Now, he's running once again, and the task could not seem greater. Experts advise that, if he can't remove Chavez from the equation entirely, he should work to limit the dead leader's boosting effect on his preferred heir.
“Capriles must demonstrate the gap between Chavez and Maduro,” Leon wrote. “He has to show the electorate that Maduro isn’t Chavez and ensure they don’t get tangled up with the idea that a vote for Maduro is a vote for Chavez.”
Capriles appears to understand this — and he has taken pains to spell it right out.
“This is an election between Maduro and Capriles,” the underdog opponent said Sunday.
He has had to take on a mantra that could make for an awkward campaign platform: “Maduro is not Chavez.”
Shoring up support among the opposition is another challenge. Capriles is working not only to defeat an entrenched "Chavista" (pro-Chavez) establishment, but also to unify a fragile alliance of opposition groups. The traditionally divided opposition joined to back him before, but began to fray once he lost October's vote, and tore further apart after losing key posts to the socialists in December's debilitating regional elections.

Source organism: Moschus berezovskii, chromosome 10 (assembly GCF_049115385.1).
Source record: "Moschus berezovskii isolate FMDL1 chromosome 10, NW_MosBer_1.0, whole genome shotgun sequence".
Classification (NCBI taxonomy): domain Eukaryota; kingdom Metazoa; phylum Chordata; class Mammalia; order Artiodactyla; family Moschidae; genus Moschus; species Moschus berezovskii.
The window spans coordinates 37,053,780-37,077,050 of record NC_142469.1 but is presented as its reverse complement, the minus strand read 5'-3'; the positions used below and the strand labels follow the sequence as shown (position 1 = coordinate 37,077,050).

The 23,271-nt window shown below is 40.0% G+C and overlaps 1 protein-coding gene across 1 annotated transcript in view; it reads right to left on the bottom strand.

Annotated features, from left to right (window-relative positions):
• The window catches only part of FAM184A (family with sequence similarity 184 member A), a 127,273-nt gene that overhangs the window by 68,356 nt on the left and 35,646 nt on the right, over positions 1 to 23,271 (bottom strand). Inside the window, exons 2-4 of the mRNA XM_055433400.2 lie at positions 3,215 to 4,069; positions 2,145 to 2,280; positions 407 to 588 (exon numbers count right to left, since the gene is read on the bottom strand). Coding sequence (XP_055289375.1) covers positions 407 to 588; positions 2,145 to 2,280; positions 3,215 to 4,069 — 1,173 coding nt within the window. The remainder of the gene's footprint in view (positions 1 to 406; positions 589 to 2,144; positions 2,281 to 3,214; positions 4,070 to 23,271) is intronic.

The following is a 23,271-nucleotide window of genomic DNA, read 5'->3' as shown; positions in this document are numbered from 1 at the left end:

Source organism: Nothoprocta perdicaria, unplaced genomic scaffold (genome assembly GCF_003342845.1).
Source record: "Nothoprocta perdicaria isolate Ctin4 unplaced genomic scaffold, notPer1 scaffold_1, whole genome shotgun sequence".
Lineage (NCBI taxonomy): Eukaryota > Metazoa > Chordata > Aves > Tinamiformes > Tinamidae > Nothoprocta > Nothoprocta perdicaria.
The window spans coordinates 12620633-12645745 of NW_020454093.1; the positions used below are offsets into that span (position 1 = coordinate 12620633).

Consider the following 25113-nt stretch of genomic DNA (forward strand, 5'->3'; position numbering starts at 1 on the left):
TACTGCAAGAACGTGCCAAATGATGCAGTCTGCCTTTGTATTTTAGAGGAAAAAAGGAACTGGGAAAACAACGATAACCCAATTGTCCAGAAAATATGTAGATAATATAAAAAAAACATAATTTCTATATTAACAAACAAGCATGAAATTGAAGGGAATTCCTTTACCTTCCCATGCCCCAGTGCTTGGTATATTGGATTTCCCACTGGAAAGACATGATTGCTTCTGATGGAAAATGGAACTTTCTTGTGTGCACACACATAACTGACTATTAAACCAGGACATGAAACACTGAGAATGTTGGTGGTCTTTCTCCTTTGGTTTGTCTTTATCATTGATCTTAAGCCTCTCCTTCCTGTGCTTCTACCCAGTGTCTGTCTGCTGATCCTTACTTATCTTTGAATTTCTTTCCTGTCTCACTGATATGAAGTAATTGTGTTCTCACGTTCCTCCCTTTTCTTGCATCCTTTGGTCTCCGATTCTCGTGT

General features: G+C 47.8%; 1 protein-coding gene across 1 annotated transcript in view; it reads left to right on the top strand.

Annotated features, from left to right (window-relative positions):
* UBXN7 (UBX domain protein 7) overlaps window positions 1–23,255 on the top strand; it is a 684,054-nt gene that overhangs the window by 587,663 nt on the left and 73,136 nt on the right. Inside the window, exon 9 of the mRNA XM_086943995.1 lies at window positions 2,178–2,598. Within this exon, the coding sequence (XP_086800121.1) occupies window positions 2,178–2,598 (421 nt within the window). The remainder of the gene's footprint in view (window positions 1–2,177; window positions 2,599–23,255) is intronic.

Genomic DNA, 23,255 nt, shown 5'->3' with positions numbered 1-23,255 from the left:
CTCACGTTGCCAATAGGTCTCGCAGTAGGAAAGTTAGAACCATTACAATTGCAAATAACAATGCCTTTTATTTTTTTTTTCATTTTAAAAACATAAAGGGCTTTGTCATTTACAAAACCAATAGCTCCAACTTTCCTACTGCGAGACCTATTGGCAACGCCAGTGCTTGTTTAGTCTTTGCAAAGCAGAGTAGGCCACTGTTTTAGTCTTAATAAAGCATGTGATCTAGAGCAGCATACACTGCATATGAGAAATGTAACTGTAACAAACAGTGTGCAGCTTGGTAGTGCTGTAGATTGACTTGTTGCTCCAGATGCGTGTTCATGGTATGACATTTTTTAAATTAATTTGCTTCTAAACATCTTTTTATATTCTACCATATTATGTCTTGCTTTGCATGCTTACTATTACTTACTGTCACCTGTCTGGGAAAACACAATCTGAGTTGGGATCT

The opposition’s fringes have pushed to replace Capriles, but the majority sees him as the only hope against Chavismo.
This drama has played out amid other notable distractions — some of them perhaps seeming strange to those unfamiliar with Venezuelan politics.
Maduro said officials will investigate a theory, once raised by the Comandante himself, that "Chavez was poisoned by dark forces that wanted him out of the way."
That kind of suspicion of plotting led Venezuela to expel two US Embassy officials on the morning of the news of Chavez's death. In a tit-for-tat, the US State Department said Monday it had taken "reciprocal action" and kicked out two Venezuelan diplomats.
Critics blame Venezuela's government for withholding key information about Chavez — who for months was absent from the public eye while undergoing treatment in Cuba — never even specifying what form of cancer he suffered from. That fueled a rumor mill churning out a gamut of theories about the vanished Comandante, who had once been so outspoken and nearly omnipresent in Venezuela.